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I remember the first time I heard Mary's story. I had a knot in my stomach and angry, hot tears streamed down my face. I couldn't believe that someone could hurt a child like that. And that others knew but did nothing to protect her.

I'd rather not talk about it-- sexual abuse.

I'd rather not know that according to CDC statistics: --Nearly 1 in 5 women and 1 in 71 men report experiencing rape. --A 2011 survey of high school students found that 11.8% of girls and 4.5% of boys reported being sexual abused.

Or that according to the National Center for Victims of Crimes: --1 in 5 girls and 1 in 20 boys is a victim of child sexual abuse. --Children are most vulnerable to sexual abuse between the ages of 7 and 13.

Sexual abuse is not something I have experienced first hand, but statistically many of you reading this have. Many. And many of you who have shared your story (or not) have been met with silence. And silence has a way of speaking volumes.

As a former English teacher, I love words. Words create and convey and communicate meaning beyond their literality.

For instance, when someone asks me where “Lydia’s real mom lives?" The question has adoption-parent-child-relationship-implications, that communicate much more than just a simple question of location. I am her real mom.

An empty, silent crib shouts painful echoes of heartache. A frozen “I’m sorry” has the potential to thaw the marriage battle. Or not.

Word choice is important. But so are pauses. So is silence.

Because silence is not always golden.

"If the Lord had not been my help, my soul would've lived in the land of silence." ~Psalm 94:17

And so we tell our children, over and over… If you hear someone being hurtful to someone else, it is your responsibility to stick up for the wounded, to encourage, to come along side–

Because silence has the power to unintentionally condone cruelty.

“You may choose to look the other way, but you can never say again that you did not know…” ~William Wilberforce

I just recently finished reading Mary Demuth's new book, Not Marked. I read it because I care about Mary, because I want to understand as best I can how to support the friends I have who were sexually abused, and also because I want to prevent our children from experiencing that same kind of pain.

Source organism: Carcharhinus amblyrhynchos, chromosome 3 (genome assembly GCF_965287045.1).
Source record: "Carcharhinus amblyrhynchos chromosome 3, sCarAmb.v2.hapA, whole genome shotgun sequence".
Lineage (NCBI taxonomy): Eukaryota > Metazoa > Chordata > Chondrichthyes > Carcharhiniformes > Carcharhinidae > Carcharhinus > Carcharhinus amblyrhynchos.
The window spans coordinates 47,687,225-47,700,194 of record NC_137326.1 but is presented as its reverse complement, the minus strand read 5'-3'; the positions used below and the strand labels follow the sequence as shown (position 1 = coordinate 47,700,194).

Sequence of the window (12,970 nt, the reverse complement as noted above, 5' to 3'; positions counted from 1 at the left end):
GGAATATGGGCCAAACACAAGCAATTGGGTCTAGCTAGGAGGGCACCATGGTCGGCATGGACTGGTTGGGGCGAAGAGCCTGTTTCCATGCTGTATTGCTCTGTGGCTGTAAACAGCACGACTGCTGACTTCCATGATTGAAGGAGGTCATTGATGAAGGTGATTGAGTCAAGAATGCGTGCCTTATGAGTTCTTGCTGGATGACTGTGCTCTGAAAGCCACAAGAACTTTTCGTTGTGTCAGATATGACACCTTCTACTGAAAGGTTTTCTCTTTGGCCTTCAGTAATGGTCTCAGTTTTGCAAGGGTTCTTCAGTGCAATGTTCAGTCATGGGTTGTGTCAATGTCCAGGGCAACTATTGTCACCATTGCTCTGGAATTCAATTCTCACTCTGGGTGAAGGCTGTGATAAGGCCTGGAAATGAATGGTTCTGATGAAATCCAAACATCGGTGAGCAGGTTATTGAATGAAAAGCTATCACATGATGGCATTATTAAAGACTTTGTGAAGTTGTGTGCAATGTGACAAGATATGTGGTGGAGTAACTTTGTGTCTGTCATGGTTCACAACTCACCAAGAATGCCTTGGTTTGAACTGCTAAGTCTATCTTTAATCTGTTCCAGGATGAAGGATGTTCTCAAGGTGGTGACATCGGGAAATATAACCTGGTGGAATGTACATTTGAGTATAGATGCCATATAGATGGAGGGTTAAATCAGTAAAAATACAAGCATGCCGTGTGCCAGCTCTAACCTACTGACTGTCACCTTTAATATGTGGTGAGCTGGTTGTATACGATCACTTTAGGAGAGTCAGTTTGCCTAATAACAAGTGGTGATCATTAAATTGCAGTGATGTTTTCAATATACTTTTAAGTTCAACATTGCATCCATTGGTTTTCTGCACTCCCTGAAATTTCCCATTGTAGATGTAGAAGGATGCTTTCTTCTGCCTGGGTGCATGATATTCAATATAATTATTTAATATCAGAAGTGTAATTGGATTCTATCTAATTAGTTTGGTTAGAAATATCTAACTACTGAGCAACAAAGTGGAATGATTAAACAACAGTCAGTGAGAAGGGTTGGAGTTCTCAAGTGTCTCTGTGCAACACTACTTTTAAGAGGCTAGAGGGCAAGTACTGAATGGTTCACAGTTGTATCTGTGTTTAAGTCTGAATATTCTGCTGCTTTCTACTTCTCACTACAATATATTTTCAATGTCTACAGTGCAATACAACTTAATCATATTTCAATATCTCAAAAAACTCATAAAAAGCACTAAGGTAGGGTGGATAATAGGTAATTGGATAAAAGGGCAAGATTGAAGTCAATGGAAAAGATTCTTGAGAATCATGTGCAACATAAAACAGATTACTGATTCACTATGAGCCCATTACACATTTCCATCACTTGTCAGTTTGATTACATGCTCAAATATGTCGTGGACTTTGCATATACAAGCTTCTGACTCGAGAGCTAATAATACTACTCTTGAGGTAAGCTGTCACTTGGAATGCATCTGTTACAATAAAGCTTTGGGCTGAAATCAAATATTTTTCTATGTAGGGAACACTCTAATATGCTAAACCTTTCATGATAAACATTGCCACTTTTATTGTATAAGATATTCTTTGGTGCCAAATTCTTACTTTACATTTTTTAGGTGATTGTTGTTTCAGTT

As a mama, I so appreciated Mary's wisdom about ways to protect our children from sexual abuse because as she states, "every crime needs these two elements.  A perpetrator has to want to abuse, and there needs to be a victim in proximity" (Not Marked pg. 223).

She goes on to share several suggestions that may help parents protect their children, "while still letting them be children" (pg. 226).

#1) Know Your Child--

"The best defense in protecting your kids is knowing them well.  Know their nuances; become a student of their behavior...If your child has a sudden shift in behavior, take it seriously" (pgs. 226-227). Mary goes on to list many common symptoms of sexual abuse that a parent should take note of.

#2) Be Vigilant But Not Immobilized--

"Be cautious about adults seeking alone time with your child.  Watch your children and who they hang out with...Remember that abusers seldom look like criminals...(but) don't become so immobilized that you never let your kids be kids.  You don't want to raise fear-based kids" (pgs. 227-228).

#3) Teach Your Kids About Sex--

"'ll need to talk about sex with your kids at an early age-- in an age appropriate manner...The more comfortable you are talking about it, the more comfortable your kids will be in bringing you any concerns" (pgs. 228-229).

#4) Entrust Your Kids To Jesus--

"Although I have warned (my kids) about stranger danger and how to flee, and we've talked about inappropriate touch, I have also learned to entrust my kids to Jesus...We can lean toward controlling our kids, micromanaging their worlds.  While we should protect our kids, we're also role models, demonstrating a life lived in adventure, not fear" (pgs. 229-230).

#5) Our Greatest Gift--

"The greatest gift we can give our kids is our relationship with Jesus, modeling to them what we do when we're injured or hurt.  Our own willingness to run to Him with our pain will show our kids how to work through their own difficulties as they grow up.  Contagious family life is not about appearing perfect,...It's about a bunch of messy people living together, broken, but running to Jesus to find help" (pg. 231).

As we read these words and consider this heartache...

Some of us are processing as parents wanting to protect children. Or friends wanting to come alongside those we care about. Or spouses who daily watch a loved one struggle through the aftermath of sexual abuse. But many reading right now, have experienced these wounds personally.

If you are reading this today, a victim of sexual abuse, my heart breaks over your pain and heartache. I am so sorry.

I'd like to share with you Mary's Prayer for a Sexual Abuse Victim.And if we can pray for you today, we'd like to do that.

We'd also like to share 3 copies of Not Marked with our readers. We are praying this book can be a source of encouragement and hope. In it, Mary doesn't gloss over the pain and struggle, she doesn't minimize the heartache, but she offers real suggestions (not platitudes) for healing and progress and she proclaims the freedom of living-- not marked, but with true hope.

"For we are God's masterpiece.  He has created us anew in Christ Jesus, so we can do the good things he planned for us long ago." ~Eph. 2:10 NLT

With Love, Kara @ The Chuppies

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